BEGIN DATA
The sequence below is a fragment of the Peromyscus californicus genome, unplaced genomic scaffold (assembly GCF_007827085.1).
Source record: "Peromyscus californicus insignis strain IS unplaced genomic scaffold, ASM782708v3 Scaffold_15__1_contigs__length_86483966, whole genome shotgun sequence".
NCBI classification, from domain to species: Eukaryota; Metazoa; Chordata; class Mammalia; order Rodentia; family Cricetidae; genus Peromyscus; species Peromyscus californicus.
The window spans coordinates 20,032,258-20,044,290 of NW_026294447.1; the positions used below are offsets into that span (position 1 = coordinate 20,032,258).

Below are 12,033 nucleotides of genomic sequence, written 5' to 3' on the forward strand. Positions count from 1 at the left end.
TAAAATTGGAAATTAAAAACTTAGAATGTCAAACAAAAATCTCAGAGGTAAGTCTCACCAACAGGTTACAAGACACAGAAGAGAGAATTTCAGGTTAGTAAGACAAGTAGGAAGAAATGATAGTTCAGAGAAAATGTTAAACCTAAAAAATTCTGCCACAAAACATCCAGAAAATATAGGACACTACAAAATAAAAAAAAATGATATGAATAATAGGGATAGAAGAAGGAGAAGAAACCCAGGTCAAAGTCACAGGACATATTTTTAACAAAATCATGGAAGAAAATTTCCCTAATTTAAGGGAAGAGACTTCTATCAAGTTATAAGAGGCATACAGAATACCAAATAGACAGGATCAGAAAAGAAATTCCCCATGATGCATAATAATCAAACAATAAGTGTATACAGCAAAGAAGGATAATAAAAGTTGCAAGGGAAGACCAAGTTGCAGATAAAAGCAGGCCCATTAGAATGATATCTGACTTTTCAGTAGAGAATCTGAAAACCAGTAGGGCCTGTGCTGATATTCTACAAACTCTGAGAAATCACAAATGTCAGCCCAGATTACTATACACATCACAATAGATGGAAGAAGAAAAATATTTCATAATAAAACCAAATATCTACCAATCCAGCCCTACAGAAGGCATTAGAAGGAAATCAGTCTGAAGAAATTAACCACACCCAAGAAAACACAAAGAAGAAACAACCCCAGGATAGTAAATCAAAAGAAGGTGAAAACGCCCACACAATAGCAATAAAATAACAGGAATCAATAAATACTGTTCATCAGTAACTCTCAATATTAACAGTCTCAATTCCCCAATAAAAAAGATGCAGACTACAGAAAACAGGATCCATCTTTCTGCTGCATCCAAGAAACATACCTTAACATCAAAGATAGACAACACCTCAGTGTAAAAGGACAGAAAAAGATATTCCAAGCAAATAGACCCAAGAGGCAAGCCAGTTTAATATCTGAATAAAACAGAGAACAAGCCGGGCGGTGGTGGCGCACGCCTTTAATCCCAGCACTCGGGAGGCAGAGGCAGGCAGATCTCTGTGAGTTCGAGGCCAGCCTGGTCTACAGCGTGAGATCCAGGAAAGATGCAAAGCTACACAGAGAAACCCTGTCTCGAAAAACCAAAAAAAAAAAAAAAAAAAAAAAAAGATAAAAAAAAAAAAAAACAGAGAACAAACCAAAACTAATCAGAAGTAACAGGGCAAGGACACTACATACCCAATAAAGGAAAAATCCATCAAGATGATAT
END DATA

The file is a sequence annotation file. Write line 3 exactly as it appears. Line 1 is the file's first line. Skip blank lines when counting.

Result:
NCBI classification, from domain to species: Eukaryota; Metazoa; Chordata; class Mammalia; order Rodentia; family Cricetidae; genus Peromyscus; species Peromyscus californicus.